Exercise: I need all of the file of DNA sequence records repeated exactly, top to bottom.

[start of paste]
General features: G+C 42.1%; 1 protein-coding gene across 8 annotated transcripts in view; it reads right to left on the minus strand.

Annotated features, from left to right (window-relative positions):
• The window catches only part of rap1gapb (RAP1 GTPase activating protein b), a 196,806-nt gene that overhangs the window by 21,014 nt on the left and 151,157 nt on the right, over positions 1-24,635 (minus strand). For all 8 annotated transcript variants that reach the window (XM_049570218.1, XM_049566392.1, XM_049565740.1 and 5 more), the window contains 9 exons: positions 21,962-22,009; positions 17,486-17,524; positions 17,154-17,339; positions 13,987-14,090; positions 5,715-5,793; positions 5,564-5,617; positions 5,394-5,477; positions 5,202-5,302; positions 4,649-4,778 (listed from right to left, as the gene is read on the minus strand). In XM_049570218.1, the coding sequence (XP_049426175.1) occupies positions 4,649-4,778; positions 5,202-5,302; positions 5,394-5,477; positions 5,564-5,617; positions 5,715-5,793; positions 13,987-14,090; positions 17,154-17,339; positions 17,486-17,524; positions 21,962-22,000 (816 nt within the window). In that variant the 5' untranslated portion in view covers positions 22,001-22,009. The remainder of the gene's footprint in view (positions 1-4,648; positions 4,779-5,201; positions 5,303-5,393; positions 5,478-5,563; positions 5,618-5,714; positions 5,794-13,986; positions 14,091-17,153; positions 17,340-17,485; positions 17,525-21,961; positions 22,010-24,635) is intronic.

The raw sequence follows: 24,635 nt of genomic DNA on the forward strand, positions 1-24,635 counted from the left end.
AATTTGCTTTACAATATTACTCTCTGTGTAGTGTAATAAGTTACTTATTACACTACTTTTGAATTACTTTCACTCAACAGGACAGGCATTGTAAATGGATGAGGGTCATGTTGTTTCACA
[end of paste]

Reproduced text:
General features: G+C 42.1%; 1 protein-coding gene across 8 annotated transcripts in view; it reads right to left on the minus strand.

Annotated features, from left to right (window-relative positions):
• The window catches only part of rap1gapb (RAP1 GTPase activating protein b), a 196,806-nt gene that overhangs the window by 21,014 nt on the left and 151,157 nt on the right, over positions 1-24,635 (minus strand). For all 8 annotated transcript variants that reach the window (XM_049570218.1, XM_049566392.1, XM_049565740.1 and 5 more), the window contains 9 exons: positions 21,962-22,009; positions 17,486-17,524; positions 17,154-17,339; positions 13,987-14,090; positions 5,715-5,793; positions 5,564-5,617; positions 5,394-5,477; positions 5,202-5,302; positions 4,649-4,778 (listed from right to left, as the gene is read on the minus strand). In XM_049570218.1, the coding sequence (XP_049426175.1) occupies positions 4,649-4,778; positions 5,202-5,302; positions 5,394-5,477; positions 5,564-5,617; positions 5,715-5,793; positions 13,987-14,090; positions 17,154-17,339; positions 17,486-17,524; positions 21,962-22,000 (816 nt within the window). In that variant the 5' untranslated portion in view covers positions 22,001-22,009. The remainder of the gene's footprint in view (positions 1-4,648; positions 4,779-5,201; positions 5,303-5,393; positions 5,478-5,563; positions 5,618-5,714; positions 5,794-13,986; positions 14,091-17,153; positions 17,340-17,485; positions 17,525-21,961; positions 22,010-24,635) is intronic.

The raw sequence follows: 24,635 nt of genomic DNA on the forward strand, positions 1-24,635 counted from the left end.
AATTTGCTTTACAATATTACTCTCTGTGTAGTGTAATAAGTTACTTATTACACTACTTTTGAATTACTTTCACTCAACAGGACAGGCATTGTAAATGGATGAGGGTCATGTTGTTTCACA